Creativity: A Plant We Must Tend

· May 30, 2017

Creativity: a word we have heard so many times before. A word that everyone uses so frequently, whether they are specialists in the subject or not. But, are we really sure of what this tool implies in our daily life? We have always considered it as a quality of childhood, and even of adolescence. But it would be a mistake to think it disappears in adulthood.

Creativity increases your possibilities of resolving problems

To be creative we must be flexible

Creativity comes from the verb “create”. And creating is nothing more than the act of inventing or generating something new. It’s not a quality owned exclusively by painters, artists, architects and musicians, as it’s commonly thought. A creative person is every single person who manages to create original solutions for the emerging problems in their daily life. It is also that person who wonders and asks questions about subjects no one had considered before.

lightbulb next to paper balls

Many of these people have been able to develop their creativity during their childhood. This is due to the fact that it was demanded and reinforced by the people who participated in their education. Let’s say there’s a child who drew a sheep with wings. We know that sheep don’t have wings. In fact, it sounds funny to affirm it.

This is a fact, sheep do not have wings.  That’s fine. But, what is the problem with a kid drawing a sheep this way? Why must we censor this particular “work of art”?


 Creativity is nurtured by rewards and not by punishments

Especially during childhood, the important part is the process itself and not the final result. There must be no hurry to qualify the artistic expression of a child with words like “good” or “bad”. By acting this way we are punishing his spontaneity and, therefore, encouraging him to abandon it. If I give my child the freedom to put imagination into his drawings, he will be able to generate other possible alternatives. Ones different from the ones that already exist.

He will develop the ability to imagine and express himself spontaneously. The moment we interfere or abruptly interrupt that creative outburst (“Son, you already know sheep don’t have wings. That’s not how you draw it correctly. Here, I’ll help you erase those wings.”) and if we make this interference a habit, the child will stop expressing himself  in a genuine way.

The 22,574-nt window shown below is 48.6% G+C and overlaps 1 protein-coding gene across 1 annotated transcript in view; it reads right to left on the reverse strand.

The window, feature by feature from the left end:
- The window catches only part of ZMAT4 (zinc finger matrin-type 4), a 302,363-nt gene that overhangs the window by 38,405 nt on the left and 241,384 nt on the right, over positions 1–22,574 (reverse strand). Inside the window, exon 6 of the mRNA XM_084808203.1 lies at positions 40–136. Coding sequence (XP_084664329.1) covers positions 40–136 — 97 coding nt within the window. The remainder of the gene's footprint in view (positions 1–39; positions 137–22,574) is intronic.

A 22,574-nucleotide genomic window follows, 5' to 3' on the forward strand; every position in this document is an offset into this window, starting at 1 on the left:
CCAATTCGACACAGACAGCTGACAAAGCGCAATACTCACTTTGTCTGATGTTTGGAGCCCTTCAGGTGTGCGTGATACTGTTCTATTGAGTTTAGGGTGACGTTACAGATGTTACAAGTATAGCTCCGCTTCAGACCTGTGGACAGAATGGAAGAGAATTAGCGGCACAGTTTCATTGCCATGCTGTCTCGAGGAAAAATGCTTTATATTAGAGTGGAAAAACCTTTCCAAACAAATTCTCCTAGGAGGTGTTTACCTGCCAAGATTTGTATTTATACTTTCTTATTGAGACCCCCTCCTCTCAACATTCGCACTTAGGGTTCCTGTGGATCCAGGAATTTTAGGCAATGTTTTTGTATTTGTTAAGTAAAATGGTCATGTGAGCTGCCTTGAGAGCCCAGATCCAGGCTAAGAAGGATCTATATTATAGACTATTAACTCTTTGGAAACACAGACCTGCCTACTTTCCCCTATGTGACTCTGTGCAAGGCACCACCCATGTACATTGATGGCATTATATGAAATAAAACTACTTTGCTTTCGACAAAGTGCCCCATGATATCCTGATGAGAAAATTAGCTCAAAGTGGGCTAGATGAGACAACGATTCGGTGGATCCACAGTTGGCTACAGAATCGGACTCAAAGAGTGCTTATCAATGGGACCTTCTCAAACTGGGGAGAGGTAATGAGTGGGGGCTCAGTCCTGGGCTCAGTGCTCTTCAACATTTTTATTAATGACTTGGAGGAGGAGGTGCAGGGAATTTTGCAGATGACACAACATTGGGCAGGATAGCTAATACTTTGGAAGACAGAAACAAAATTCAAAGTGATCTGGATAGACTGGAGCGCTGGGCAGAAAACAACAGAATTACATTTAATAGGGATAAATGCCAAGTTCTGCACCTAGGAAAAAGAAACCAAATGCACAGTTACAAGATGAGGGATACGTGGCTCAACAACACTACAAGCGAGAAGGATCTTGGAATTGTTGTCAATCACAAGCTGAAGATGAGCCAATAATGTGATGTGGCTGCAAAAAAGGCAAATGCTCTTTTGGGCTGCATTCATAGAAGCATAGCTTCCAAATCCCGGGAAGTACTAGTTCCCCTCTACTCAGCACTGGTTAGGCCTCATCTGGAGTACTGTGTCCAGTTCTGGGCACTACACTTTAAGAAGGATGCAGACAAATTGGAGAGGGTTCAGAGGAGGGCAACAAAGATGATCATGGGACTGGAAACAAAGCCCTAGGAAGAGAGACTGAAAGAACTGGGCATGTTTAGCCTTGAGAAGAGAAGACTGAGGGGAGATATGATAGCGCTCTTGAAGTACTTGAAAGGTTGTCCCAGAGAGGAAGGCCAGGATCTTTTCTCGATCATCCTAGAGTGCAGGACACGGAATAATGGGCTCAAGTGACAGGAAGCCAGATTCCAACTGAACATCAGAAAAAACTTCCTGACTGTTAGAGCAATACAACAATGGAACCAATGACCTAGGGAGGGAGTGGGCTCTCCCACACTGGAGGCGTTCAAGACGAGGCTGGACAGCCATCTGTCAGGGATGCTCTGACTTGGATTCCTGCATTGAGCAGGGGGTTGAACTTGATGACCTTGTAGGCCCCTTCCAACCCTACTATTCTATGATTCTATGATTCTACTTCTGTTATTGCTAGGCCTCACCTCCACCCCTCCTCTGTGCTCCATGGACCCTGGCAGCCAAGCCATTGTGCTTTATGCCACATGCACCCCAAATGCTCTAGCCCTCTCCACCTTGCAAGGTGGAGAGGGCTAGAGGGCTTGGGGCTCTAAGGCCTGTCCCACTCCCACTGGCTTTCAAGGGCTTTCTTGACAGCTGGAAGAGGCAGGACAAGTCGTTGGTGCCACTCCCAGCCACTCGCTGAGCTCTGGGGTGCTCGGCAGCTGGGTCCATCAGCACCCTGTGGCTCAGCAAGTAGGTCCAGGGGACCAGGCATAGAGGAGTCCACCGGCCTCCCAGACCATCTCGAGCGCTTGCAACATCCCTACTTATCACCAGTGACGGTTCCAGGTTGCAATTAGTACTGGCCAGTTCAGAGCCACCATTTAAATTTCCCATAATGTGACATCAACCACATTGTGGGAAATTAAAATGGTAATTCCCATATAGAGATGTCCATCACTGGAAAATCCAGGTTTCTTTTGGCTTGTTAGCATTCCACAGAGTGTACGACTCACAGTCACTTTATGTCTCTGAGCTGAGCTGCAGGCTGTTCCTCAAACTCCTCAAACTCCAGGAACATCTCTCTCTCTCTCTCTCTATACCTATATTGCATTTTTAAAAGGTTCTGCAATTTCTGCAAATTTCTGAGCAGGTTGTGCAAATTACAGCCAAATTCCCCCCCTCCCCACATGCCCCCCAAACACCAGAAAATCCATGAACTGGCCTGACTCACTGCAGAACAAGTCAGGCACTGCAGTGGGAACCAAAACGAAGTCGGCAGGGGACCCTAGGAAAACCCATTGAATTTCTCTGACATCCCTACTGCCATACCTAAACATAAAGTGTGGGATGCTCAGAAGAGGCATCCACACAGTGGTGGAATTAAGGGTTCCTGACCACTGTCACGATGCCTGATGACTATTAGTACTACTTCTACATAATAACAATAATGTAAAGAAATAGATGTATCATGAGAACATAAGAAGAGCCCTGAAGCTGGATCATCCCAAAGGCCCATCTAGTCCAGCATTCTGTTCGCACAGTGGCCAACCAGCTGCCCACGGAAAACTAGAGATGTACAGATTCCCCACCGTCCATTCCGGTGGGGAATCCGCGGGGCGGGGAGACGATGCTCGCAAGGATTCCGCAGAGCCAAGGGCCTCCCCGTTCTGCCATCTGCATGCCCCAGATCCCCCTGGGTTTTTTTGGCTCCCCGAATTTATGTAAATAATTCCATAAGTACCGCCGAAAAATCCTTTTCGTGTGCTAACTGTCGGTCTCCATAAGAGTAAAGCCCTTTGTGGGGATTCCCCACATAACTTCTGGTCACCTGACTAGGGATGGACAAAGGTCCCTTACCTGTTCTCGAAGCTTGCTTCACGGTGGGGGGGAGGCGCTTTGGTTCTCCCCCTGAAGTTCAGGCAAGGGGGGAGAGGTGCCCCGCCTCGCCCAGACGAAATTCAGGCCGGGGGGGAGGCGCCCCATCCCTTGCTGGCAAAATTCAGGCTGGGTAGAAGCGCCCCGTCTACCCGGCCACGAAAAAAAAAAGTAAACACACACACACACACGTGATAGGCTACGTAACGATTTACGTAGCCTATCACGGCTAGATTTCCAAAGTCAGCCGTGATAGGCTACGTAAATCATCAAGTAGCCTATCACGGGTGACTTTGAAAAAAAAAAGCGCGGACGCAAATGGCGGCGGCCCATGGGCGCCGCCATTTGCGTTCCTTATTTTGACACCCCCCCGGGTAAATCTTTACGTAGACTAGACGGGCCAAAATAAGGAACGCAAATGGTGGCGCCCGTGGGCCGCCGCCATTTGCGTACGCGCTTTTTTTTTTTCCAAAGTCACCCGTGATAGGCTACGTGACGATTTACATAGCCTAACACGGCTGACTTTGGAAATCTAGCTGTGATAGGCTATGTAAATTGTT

“Creativity involves breaking out of established patterns in order to look at things in a different way.”
-Edward from Bono-

child on a deer beast

Let’s reinforce our ability to generate solutions!

On the other hand, if I reinforce that inventiveness, I can help that child keep expressing what his effervescent imagination longs to offer to the world. “It must be a very free sheep. It wants to fly!” “How great is it that you can help it fly like that!” “Where do you think it wants to go?”

“Nothing is as free as the mind of a man.”
-David Hume-

All of these are expressions which validate and value the expression of the child. Using them is a good way of promoting imagination that seems to be infinitely tangled to our adult eyes.

Being witty is not a thing of crazy people

Many creative adults received permission when they were little kids to be free in their expressions. They received that enforcement to be genuine. In contrast, the childhood of people who are now not creative was probably marked by the censoring of these types of expressions. Or the censorship of anything which does not correspond with what is expected or what is common.

Let’s step into the shoes of these people. If in our childhood, people didn’t value something that was going to be useful in adult life, we will learn that it is “a thing of crazy people”. That expressing ourselves freely using these types of ideas might lead to people viewing us as “improper.”

children watering a tree

Certainly, we live in a world in which self-control is rewarded. A world in which spontaneity is censored somehow. Creativity needs this spontaneity to survive. It needs to be in contact with reality and even to be a source of mistakes. This way, we will prevent it from being placed in a corner, like an old piece of junk, inside of us.

Many times what happens is that deep down there exists a fear of trying. A fear of failing in the attempt, of the consequences of our own genuine expression. A fear which grows in certain working positions or situations of life…

“There would be no creativity without the curiosity which moves us and makes us patiently impatient in the face of a world we did not make. A world we make bigger with something we do.”
-Paulo Freire-

We were born free to express our most imaginative ideas

Nothing is further from reality: being creative means possessing a very rich inner world, which is full of possible alternatives to each one of the steps I could came across in the staircase of my life. It means have a backpack full of resources, of colors of different shades, of multiple textures…

We were not born structured and hermetically sealed. We were born free and with an immense power to develop what is ours and is born with us.

child playing with an airplane

“Creativity is not only for artists. Creativity has to be for all.  The creator tries to bring new points of view, ideas and visions so later on people can opt whether that seems interesting to them or not.”
-Philippe Starck-

Let’s not be afraid to develop and unleash something so beautiful. You will find yourself doing things you would never have thought you could do.